The 4 shock absorbers in gait and running:
1. Ankle Plantar Flexion (after heel strike) – The tibialis anterior is the primary muscle to ECCENTRICALLY control the ankle during this relative ‘plantar motion’. It is also a muscle which can invert the foot, and so it will play a role in the ‘eccentric eversion’ or ‘eccentric pronation’ (next).
The long toe extensors also have an assisting role in this eccentric plantar motion.
2. Subtalar pronation – Friction between the calcaneus/heel and the ground increases, with this, the talus slides anterior and medially while the tibia internally rotates (the same motion we saw in the previous MWM video!). The end result is that the foot rolls inward and the arch flattens during the gait cycle. Foot pronation (eversion, abduction, dorsiflexion) is one shock absorbing mechanism which allows our foot to adapt to the floor.
Heres a great video on this motion:
3. Knee Flexion – This is INITIATED by the 1st shock absorber mechanism…can you think why? Think of the muscles eccentrically active – the Tibialis Anterior and Ext. Digitorum Longus.
Heres a break down:
1. When a muscle contracts it pulls on both the origin and insertion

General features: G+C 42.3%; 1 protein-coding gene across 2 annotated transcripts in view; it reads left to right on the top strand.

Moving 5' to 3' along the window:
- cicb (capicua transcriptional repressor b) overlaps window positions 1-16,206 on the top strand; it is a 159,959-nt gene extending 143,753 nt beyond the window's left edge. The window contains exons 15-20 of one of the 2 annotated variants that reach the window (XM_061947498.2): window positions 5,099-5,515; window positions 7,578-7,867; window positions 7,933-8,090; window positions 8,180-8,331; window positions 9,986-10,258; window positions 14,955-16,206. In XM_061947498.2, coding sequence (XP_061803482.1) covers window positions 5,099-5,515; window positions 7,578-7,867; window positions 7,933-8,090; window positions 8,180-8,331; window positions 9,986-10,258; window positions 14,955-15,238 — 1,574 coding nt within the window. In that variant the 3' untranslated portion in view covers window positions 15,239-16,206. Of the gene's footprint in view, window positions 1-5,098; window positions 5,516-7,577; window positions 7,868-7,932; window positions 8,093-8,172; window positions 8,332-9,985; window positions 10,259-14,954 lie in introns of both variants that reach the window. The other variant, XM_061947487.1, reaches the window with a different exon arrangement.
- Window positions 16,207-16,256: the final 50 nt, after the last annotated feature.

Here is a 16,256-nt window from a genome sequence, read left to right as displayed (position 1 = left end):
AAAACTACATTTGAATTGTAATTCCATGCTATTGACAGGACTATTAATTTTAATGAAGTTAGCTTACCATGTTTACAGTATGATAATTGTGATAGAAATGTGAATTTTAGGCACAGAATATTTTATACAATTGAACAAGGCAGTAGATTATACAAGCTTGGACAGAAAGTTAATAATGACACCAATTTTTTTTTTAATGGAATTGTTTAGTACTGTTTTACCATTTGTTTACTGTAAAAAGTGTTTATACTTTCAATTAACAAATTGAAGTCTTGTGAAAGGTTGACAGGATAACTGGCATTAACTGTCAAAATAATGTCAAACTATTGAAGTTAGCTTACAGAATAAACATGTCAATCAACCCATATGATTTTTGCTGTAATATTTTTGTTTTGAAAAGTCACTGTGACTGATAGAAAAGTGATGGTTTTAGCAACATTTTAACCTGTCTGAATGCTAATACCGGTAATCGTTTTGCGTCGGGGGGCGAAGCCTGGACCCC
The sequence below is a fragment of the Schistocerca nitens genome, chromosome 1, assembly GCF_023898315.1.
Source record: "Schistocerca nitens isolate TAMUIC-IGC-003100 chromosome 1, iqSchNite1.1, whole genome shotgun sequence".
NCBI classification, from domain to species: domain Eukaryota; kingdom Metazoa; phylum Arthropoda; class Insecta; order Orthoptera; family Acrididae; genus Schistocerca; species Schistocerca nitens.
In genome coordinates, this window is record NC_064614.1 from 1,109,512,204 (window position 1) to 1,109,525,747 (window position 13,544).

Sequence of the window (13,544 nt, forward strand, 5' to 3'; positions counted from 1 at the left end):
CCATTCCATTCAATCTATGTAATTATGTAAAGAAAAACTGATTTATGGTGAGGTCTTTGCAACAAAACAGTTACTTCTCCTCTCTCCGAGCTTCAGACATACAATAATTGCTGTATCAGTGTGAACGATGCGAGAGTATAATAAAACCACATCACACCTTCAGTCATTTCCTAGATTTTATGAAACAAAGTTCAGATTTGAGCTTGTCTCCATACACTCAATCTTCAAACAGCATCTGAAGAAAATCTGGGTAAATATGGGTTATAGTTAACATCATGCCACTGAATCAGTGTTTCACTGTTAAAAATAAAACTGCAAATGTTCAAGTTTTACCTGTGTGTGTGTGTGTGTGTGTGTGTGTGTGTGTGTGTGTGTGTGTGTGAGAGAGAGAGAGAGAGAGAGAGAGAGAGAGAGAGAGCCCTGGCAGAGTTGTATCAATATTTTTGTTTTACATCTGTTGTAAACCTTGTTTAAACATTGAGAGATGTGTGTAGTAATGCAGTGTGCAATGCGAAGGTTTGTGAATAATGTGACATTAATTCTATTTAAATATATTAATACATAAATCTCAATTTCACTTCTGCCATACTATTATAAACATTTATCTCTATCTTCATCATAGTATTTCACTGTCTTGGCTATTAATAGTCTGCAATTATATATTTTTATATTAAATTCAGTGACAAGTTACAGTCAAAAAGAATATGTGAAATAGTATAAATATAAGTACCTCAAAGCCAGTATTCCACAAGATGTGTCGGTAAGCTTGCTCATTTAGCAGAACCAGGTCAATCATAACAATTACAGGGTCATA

2. With both insertion points on the foot being ‘pulled’ into plantar flexion.
3. This has a relative pull on the origins (think where these are)
4. Creating a forward motion of the tibia!
This is of course then, slowed by ECCENTRIC contraction of the quadriceps.
Interesting application: Many stroke patients have poor muscle strength and control during gait rehabilitation. Hyperextension during stance phase could be due to weak/inactive ankle dorsi flexors, not initiating knee flexion.
4. Contralateral pelvic drop – Downward impact forces are absorbed by eccentric ipsilateral hip adduction (primarily the gluteus medius). This occurs as the body weight is suddenly dropped on the limb.
Application: Too much of this ipsilateral hip adduction in stance phase is considered as ‘Trendelenburg Gait’ (as seen in the picture b). This can be caused by weakness of the gluteus medius and minimus…or a lesion of the Superior Gluteal Nerve.
These shock absorbing mechanisms obviously play an important role in protecting our joints and other soft tissues. But does a runner want much heel strike (#1) as this would produce a posterior reaction force from the ground, slowing them down. This is mostly seen in over stride which is where your foot strikes and loads too anterior to the body and can be a cause of knee pain. Over striding reduces your cadence (number of times an athletes feet strike the ground per minute) and so can reduce energy efficiency.
How much pronation (#2) does a runner need, as for the propulsion phase they must have a rigid lever which foot supination provides – explained in this video.
When the contralateral hip drops (#4) what will that do to the leg in the swing phase before it lands? Its going to guide it more medially which can produce cross over gait.
These are great basics to think about when looking at people walk and run. Adding these pieces to the puzzle will make the picture clearer and clearer. In the beginning I had to learn not to be put off by what I cannot see when watching people, you develop an eye for gait the more you pay attention to it!